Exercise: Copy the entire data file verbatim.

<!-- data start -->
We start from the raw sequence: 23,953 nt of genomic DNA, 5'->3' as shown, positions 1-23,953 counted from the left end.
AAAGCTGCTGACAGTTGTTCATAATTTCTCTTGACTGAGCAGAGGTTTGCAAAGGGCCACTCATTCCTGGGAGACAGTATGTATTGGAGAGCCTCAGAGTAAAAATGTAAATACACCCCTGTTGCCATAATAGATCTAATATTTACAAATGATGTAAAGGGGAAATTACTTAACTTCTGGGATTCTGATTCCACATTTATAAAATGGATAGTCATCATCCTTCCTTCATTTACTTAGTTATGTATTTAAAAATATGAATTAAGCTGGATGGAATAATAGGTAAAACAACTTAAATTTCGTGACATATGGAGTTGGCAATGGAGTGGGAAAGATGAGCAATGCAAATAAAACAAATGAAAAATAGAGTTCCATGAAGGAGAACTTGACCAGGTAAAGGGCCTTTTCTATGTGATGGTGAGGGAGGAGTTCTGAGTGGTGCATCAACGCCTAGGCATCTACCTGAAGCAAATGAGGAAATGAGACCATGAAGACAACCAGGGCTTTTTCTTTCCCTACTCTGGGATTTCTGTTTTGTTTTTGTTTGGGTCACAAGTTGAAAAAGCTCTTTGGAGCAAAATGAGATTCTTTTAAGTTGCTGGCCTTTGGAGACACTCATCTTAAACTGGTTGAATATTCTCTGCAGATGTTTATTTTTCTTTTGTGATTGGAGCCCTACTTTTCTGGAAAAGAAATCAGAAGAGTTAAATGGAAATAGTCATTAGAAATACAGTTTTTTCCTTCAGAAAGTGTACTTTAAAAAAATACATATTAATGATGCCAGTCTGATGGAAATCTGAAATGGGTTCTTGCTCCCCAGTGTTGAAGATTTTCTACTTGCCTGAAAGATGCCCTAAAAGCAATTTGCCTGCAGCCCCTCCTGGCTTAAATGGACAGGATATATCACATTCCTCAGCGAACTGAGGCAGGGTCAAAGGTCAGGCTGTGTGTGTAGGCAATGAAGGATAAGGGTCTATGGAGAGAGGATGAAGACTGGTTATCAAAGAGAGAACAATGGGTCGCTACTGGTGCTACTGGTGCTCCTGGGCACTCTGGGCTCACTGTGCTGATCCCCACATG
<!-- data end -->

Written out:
We start from the raw sequence: 23,953 nt of genomic DNA, 5'->3' as shown, positions 1-23,953 counted from the left end.
AAAGCTGCTGACAGTTGTTCATAATTTCTCTTGACTGAGCAGAGGTTTGCAAAGGGCCACTCATTCCTGGGAGACAGTATGTATTGGAGAGCCTCAGAGTAAAAATGTAAATACACCCCTGTTGCCATAATAGATCTAATATTTACAAATGATGTAAAGGGGAAATTACTTAACTTCTGGGATTCTGATTCCACATTTATAAAATGGATAGTCATCATCCTTCCTTCATTTACTTAGTTATGTATTTAAAAATATGAATTAAGCTGGATGGAATAATAGGTAAAACAACTTAAATTTCGTGACATATGGAGTTGGCAATGGAGTGGGAAAGATGAGCAATGCAAATAAAACAAATGAAAAATAGAGTTCCATGAAGGAGAACTTGACCAGGTAAAGGGCCTTTTCTATGTGATGGTGAGGGAGGAGTTCTGAGTGGTGCATCAACGCCTAGGCATCTACCTGAAGCAAATGAGGAAATGAGACCATGAAGACAACCAGGGCTTTTTCTTTCCCTACTCTGGGATTTCTGTTTTGTTTTTGTTTGGGTCACAAGTTGAAAAAGCTCTTTGGAGCAAAATGAGATTCTTTTAAGTTGCTGGCCTTTGGAGACACTCATCTTAAACTGGTTGAATATTCTCTGCAGATGTTTATTTTTCTTTTGTGATTGGAGCCCTACTTTTCTGGAAAAGAAATCAGAAGAGTTAAATGGAAATAGTCATTAGAAATACAGTTTTTTCCTTCAGAAAGTGTACTTTAAAAAAATACATATTAATGATGCCAGTCTGATGGAAATCTGAAATGGGTTCTTGCTCCCCAGTGTTGAAGATTTTCTACTTGCCTGAAAGATGCCCTAAAAGCAATTTGCCTGCAGCCCCTCCTGGCTTAAATGGACAGGATATATCACATTCCTCAGCGAACTGAGGCAGGGTCAAAGGTCAGGCTGTGTGTGTAGGCAATGAAGGATAAGGGTCTATGGAGAGAGGATGAAGACTGGTTATCAAAGAGAGAACAATGGGTCGCTACTGGTGCTACTGGTGCTCCTGGGCACTCTGGGCTCACTGTGCTGATCCCCACATG